Confusion reigns over new tourist tax in Thailand

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Foreign tourists, and maybe others, will soon face an extra entry burden.

Thai government press releases are sometimes clouded by ambiguity. The decision to impose a 300 baht (US$9) on foreign “tourists” from April is no exception. It will be collected by a supplement on pre-arrival air tickets, but presumably people with a Thai-sounding name will be exempted. Or maybe not. Foreign residents and expats are not “tourists” so won’t need to pay. Maybe. Nobody yet knows how travel agents and online ticket sites will be able to distinguish between the various groups.


According to the Thai based tourism and sports ministry, no decision has yet been taken on how “tourists” arriving by sea or land will pay. There is a suggestion that they will download yet another app and use their credit or debit card. The issue is said to be non-urgent because there are few arrivals by water, whilst land borders are still closed to most international travellers and vacationers. However, it has been announced that guest workers from neighboring countries (Myanmar, Cambodia and Laos) will not have to pay.



The new fund – predicted to produce 1.5 billion baht in 2022 if 5 million international visitors actually show up – will be used to improve facilities at tourist sites (repairing temples, building toilets etc) and to provide “insurance for travellers”. However closer inspection reveals that this will be a discretionary, slush pay-out fund to be tapped in case of accidents such as minibus crashes or even murders of foreigners. It absolutely does not replace the need for general health and/or Covid insurance currently required of all foreigners entering the kingdom.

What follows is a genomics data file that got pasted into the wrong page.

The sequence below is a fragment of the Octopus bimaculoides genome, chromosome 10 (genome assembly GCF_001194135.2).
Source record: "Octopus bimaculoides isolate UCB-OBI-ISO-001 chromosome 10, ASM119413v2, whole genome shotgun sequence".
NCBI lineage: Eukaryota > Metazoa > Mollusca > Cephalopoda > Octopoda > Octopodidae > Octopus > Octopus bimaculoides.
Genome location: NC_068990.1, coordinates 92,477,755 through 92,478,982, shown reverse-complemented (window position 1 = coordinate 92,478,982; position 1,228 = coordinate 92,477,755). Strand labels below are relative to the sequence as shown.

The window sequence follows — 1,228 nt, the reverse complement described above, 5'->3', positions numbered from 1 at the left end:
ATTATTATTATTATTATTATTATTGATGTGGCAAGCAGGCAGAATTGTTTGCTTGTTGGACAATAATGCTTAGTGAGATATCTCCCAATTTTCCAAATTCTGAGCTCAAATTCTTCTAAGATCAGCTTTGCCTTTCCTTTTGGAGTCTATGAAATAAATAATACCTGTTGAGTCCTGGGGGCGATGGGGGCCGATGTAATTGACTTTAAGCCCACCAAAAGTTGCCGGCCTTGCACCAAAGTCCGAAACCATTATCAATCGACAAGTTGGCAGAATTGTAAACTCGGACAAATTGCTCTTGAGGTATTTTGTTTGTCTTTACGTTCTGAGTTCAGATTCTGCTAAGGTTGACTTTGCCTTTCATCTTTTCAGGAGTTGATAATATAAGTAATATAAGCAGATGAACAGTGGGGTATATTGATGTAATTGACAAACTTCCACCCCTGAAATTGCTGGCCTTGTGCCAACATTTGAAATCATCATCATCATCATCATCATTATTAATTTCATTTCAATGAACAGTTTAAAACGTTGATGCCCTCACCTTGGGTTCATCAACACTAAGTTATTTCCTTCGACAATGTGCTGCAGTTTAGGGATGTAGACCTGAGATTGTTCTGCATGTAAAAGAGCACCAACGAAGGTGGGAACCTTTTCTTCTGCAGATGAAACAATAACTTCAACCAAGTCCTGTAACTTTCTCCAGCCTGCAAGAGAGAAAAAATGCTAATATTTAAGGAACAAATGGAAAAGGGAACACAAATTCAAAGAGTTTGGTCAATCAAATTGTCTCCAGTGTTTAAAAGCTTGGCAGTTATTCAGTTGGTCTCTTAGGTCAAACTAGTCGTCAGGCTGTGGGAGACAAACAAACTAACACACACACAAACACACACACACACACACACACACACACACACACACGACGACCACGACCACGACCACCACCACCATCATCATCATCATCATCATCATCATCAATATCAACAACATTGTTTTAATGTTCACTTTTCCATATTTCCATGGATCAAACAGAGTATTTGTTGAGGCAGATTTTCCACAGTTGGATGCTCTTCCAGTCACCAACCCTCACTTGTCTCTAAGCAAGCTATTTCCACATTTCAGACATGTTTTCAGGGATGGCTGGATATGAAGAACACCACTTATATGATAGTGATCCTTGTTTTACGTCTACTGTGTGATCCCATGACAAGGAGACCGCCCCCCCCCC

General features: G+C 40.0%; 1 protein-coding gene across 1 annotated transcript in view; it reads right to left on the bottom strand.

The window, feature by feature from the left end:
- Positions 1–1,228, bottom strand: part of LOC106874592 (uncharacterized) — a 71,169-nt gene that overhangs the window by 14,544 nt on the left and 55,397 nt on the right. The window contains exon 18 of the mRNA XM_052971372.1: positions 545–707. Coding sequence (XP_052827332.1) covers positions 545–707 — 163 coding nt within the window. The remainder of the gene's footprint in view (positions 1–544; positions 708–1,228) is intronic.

Thai pressure groups from the travel, tourism and hotel organizations are already lobbying the government to delay the imposition of the new tax until 2023. This is to allow tourism to recover before being thumped by a further cash burden. The Thai Hotels Association says that 300 baht may not sound a lot, but has a withering and psychological effect on potential vacationers. But insiders say that the government’s lust for cash revenue is likely to ignore pleas for a further delay. The new tax has already been postponed several times since 2019.


In a separate announcement, the government has indicated that 10 insurance companies will optionally sell to foreigners on arrival extra Covid cover. This is because some current policies bought by foreigners prior to entry do not cover all Covid-related expenses. For example, some do not pay for quarantine if the patient is asymptomatic, others only kick in if the coronavirus sufferer dies. Not to mention those which have a cash cut-off point well below the actual cost, or require the traveller to pay first and try to reclaim from the company afterwards. Further details are awaited with interest.